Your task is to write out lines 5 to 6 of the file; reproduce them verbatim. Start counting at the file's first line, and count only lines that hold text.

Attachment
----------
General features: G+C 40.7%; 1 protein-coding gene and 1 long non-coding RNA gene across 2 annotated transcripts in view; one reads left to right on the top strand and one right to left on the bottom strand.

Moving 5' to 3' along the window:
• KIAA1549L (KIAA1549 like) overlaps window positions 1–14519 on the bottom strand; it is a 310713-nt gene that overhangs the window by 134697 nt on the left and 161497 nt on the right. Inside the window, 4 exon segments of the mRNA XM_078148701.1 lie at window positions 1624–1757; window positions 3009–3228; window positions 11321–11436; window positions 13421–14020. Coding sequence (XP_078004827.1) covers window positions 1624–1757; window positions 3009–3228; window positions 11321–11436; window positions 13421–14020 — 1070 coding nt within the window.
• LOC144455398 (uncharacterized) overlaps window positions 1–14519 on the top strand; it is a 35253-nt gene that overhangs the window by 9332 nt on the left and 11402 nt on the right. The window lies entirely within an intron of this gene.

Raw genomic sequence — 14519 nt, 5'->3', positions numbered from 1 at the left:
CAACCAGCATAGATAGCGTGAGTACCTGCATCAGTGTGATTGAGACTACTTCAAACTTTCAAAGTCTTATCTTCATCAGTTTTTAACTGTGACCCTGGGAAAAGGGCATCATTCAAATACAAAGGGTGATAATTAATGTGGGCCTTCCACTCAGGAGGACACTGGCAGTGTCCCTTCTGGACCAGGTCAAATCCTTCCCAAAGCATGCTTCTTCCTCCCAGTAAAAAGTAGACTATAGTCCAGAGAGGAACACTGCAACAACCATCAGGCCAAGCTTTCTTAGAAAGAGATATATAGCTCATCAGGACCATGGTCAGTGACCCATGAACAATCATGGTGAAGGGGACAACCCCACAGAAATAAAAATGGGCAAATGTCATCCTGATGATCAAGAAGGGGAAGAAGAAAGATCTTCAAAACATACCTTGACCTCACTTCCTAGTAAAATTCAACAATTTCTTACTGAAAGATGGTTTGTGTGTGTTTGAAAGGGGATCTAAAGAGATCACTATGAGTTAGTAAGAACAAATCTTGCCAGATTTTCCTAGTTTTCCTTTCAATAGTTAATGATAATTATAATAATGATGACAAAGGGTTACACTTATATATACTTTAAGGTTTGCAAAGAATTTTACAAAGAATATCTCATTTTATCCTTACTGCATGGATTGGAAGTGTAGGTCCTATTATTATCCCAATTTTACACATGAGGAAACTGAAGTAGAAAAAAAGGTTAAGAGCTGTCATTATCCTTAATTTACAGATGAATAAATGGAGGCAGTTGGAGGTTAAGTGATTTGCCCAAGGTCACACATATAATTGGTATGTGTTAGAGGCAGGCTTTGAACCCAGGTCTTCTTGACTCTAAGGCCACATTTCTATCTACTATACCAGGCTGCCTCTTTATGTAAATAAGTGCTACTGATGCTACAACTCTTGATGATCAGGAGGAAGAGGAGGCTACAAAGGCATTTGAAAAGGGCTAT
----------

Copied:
Raw genomic sequence — 14519 nt, 5'->3', positions numbered from 1 at the left:
CAACCAGCATAGATAGCGTGAGTACCTGCATCAGTGTGATTGAGACTACTTCAAACTTTCAAAGTCTTATCTTCATCAGTTTTTAACTGTGACCCTGGGAAAAGGGCATCATTCAAATACAAAGGGTGATAATTAATGTGGGCCTTCCACTCAGGAGGACACTGGCAGTGTCCCTTCTGGACCAGGTCAAATCCTTCCCAAAGCATGCTTCTTCCTCCCAGTAAAAAGTAGACTATAGTCCAGAGAGGAACACTGCAACAACCATCAGGCCAAGCTTTCTTAGAAAGAGATATATAGCTCATCAGGACCATGGTCAGTGACCCATGAACAATCATGGTGAAGGGGACAACCCCACAGAAATAAAAATGGGCAAATGTCATCCTGATGATCAAGAAGGGGAAGAAGAAAGATCTTCAAAACATACCTTGACCTCACTTCCTAGTAAAATTCAACAATTTCTTACTGAAAGATGGTTTGTGTGTGTTTGAAAGGGGATCTAAAGAGATCACTATGAGTTAGTAAGAACAAATCTTGCCAGATTTTCCTAGTTTTCCTTTCAATAGTTAATGATAATTATAATAATGATGACAAAGGGTTACACTTATATATACTTTAAGGTTTGCAAAGAATTTTACAAAGAATATCTCATTTTATCCTTACTGCATGGATTGGAAGTGTAGGTCCTATTATTATCCCAATTTTACACATGAGGAAACTGAAGTAGAAAAAAAGGTTAAGAGCTGTCATTATCCTTAATTTACAGATGAATAAATGGAGGCAGTTGGAGGTTAAGTGATTTGCCCAAGGTCACACATATAATTGGTATGTGTTAGAGGCAGGCTTTGAACCCAGGTCTTCTTGACTCTAAGGCCACATTTCTATCTACTATACCAGGCTGCCTCTTTATGTAAATAAGTGCTACTGATGCTACAACTCTTGATGATCAGGAGGAAGAGGAGGCTACAAAGGCATTTGAAAAGGGCTAT